Assessment of quality of the evidence
The GRADE (Grades of Recommendation, Assessment, Development and Evaluation) system for grading evidence for systematic reviews was used to evaluate the overall quality of the evidence and the strength of the recommendations.21 This system evaluates the quality of the evidence for a specific outcome based on five principal measures: (1) limitations (eg, study design), (2) consistency of results, (3) directness (eg, generalisability of the findings), (4) precision (eg, sufficient data) and (5) other considerations, such as reporting bias.
The overall quality of the evidence was considered to be high when randomised controlled trials with a low risk of bias demonstrate consistent, generalisable and precise results for a particular outcome.22 Single studies were considered to provide ‘low-quality evidence’ if associated with a low risk of bias or ‘very low-quality evidence’ if associated with a high risk of bias (table 1).
Assessment of risk of bias of included studies
Two reviewers working independently (PV and either KMR or PHF) assessed the risk of bias and performed data extraction. Risk of bias was assessed using the criteria list advised by the Cochrane Back Review Group, which consists of 12 items evaluating internal validity. Items were scored as positive if they fulfilled the criterion, negative when bias was likely or marked as inconclusive if there was insufficient information. Differences in the scoring and data extraction were discussed during a consensus meeting. A study with a low risk of bias was defined as fulfilling six or more of the validity items.22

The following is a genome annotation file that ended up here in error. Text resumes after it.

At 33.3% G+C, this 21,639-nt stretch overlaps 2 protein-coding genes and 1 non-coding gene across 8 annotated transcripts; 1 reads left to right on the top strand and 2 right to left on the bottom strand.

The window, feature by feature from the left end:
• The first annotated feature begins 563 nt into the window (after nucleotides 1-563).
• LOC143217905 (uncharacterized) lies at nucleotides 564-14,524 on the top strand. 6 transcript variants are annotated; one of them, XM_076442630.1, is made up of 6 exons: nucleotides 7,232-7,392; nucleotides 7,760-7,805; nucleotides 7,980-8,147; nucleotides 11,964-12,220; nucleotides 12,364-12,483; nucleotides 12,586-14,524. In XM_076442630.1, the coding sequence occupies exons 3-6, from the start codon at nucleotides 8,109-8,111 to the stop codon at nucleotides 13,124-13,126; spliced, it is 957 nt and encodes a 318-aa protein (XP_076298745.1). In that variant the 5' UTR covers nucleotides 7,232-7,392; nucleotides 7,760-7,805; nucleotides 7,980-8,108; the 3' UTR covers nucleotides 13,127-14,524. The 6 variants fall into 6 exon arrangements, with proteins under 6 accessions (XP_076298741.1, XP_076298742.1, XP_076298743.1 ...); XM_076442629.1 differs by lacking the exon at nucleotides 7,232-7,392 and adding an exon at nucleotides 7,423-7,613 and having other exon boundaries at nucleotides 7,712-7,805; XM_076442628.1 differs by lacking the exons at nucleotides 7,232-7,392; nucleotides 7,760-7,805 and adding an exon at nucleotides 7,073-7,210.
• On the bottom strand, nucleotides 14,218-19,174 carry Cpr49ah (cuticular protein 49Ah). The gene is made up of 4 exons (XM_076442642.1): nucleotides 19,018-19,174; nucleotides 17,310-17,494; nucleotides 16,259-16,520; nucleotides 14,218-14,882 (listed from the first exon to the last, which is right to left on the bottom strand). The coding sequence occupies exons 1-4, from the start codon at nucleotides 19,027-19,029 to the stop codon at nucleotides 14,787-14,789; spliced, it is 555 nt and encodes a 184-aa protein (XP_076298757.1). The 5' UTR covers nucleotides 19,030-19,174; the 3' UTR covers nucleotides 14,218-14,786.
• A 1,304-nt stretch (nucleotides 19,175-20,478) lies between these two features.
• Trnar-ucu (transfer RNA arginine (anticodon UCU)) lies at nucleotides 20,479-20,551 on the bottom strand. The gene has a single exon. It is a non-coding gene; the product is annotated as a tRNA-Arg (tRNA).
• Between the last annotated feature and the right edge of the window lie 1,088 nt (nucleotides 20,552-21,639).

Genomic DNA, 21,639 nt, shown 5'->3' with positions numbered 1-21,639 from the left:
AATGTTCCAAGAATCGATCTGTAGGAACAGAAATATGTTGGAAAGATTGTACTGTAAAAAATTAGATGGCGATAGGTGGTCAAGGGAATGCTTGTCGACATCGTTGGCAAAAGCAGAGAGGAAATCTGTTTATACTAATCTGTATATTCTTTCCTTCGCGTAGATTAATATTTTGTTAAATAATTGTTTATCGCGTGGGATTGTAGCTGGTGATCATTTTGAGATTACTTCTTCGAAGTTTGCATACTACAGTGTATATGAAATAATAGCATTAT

Analysis of effect size of treatment for individual trials
For continuous outcomes we extracted the mean and SD for the between-group difference of the end points.23 When dichotomous data were provided, relative risk was calculated.24 We used the formulae for binary and continuous data calculations described by Fleiss.25
Effect size for pooled estimates from multiple trials
When trials were considered sufficiently clinically and statistically homogeneous they were grouped according to treatment comparisons and outcomes (disability, pain, number of episodes, global perceived effect and return to work). Pooled estimates were obtained using a random effects model using RevMan 5 software.26 Pain, disability and quality-of-life scales were converted to 0–100 scales. Individual data were presented following the definition of short (≤3 months), intermediate (>3 and <12 months) and long-term (≥12 months) follow-up based on the proposal by the Cochrane Back Review Group.22